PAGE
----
Seemingly just to be a bit of a passive-aggressive dick to his former partner Burke, Shaw checks a mystery flash drive from the crime scene out of evidence, and finds that mister cop of the year isn't exactly the squeaky clean hero everyone expects. That's when all hell suddenly breaks lose, as Burke seals the building, gets everyone else out, and goes hunting for Shaw.

Dedicated wrestling fans will find a degree of humor in the infamously borderline technophobic Ambrose even recognizing what a flash drive is, and will probably nod in sage recognition when he, at a later point, just randomly starts pulling wires out of a wall. Now that's the Ambrose we all know. The weird, jittery, laconic, nihilist yet moralistic Ambrose, the kind of guy that deserves something a little better than a cut-price Die Hard 2 knock-off.

This is the smallest film of the franchise, abandoning high explosion setpieces for a bottle drama. Co-writers Bobby Lee Darby and Nathan Brookes should have been perfect for this, since their script for the Soska twins-helmed See No Evil 2 kept the action locked in one morgue on one night. However, director Stephen Reynolds is simply here as a competent pair of hands, so there's little to drag this above the standard midcard WWE product.

That's the big problem for wrestling film fans. We know that there's some weird potential in Ambrose somewhere, But he's given so little to do, it's hard to say if his future is as tough guy No. 2 or a more muscular Walton Goggins. But there are at least some flashes of the weird, wired charm that became his in-ring signature. There's the moment when Brooke pushes too far, and here comes psycho Dean, the self-proclaimed lunatic fringe. This is a guy who, for his wrestling day job, has a T-shirt that's just a picture of himself and the words "Does it look like I have a plan?"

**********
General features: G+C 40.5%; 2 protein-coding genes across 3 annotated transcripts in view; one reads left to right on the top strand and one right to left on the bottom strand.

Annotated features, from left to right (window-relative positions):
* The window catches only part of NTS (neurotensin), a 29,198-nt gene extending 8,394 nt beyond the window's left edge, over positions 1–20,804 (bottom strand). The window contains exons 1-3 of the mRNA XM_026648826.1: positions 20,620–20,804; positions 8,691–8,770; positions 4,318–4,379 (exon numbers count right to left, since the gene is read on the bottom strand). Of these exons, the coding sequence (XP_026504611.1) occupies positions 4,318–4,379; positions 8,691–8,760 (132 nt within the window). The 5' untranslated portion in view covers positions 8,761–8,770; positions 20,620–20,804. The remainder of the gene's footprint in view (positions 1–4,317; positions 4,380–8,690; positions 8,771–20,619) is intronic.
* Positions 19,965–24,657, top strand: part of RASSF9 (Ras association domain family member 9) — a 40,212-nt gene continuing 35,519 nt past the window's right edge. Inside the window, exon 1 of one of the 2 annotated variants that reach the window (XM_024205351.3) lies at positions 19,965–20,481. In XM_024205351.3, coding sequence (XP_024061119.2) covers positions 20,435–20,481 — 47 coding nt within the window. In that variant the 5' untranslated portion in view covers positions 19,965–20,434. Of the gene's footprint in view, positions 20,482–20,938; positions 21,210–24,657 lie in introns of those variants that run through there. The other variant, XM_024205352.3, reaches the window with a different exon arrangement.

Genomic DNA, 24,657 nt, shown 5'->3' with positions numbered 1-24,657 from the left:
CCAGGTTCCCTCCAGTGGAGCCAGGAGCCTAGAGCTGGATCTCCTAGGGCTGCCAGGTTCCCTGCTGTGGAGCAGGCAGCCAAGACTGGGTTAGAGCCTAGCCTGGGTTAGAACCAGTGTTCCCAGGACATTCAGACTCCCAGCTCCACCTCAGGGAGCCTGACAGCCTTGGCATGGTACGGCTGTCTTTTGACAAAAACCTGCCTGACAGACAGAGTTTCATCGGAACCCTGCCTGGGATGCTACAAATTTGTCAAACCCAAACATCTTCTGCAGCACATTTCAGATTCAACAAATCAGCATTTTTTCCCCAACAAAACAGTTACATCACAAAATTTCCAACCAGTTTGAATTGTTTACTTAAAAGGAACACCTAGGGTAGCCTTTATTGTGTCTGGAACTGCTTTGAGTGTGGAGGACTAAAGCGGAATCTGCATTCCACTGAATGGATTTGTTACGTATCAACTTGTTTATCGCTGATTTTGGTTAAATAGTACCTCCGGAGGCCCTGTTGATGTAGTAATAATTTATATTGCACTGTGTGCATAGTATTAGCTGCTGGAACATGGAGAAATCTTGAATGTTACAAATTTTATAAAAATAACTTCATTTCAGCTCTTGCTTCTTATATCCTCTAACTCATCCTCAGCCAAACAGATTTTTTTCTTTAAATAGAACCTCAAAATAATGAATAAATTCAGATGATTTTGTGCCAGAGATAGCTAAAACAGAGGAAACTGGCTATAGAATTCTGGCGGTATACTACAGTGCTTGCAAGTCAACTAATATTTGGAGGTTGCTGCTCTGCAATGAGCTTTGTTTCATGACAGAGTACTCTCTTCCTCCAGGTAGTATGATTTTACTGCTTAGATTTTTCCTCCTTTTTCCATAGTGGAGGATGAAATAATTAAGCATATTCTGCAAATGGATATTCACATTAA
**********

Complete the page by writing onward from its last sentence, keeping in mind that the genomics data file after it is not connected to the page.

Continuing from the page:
At least this will prove to the non-wrestling audience that he knows how to handle a fight sequence. Before he joined the WWE, under the ring name Jon Moxley, he was a major talent on the independent wrestling scene, and some of that time was with the notorious Combat Zone Wrestling. That makes his brawling a little more credible. It also makes some of his injuries seem a little more convincing than the average action hero. Ambrose acts like someone who knows what it's like to get punched in the face – because he has been. His job is to sell injuries convincingly, so when he gets shot in the arm, he goes "ow." If that seems like he's shaking it off, then I'll probably take the word of a man that's been stabbed in the forehead with a fork during a barbed wire and steel chair match over that of couch-bound action purists.

12 Rounds 3: Lockdown (Lionsgate/WWE) is out now on DVD, Blu-ray, and VOD. Also out now:

Bone Tomawhak (Image) The Fantastic Fest 2015 closing film is an astounding mix of dust-dry Western and hardcore gore. Part The Searchers, part Cannibal Ferox, director Craig Zahler makes deciding which of Kurt Russell's bearded performance in 2015 was greater (read our review here, and our interviews with Zahler and star Richard Jenkins).

Hitman: Agent 47 (20th Century Fox) There's a great movie to be made from the subversive, sneaky assassination game franchise, and this sure as hell isn't it (read our full review here).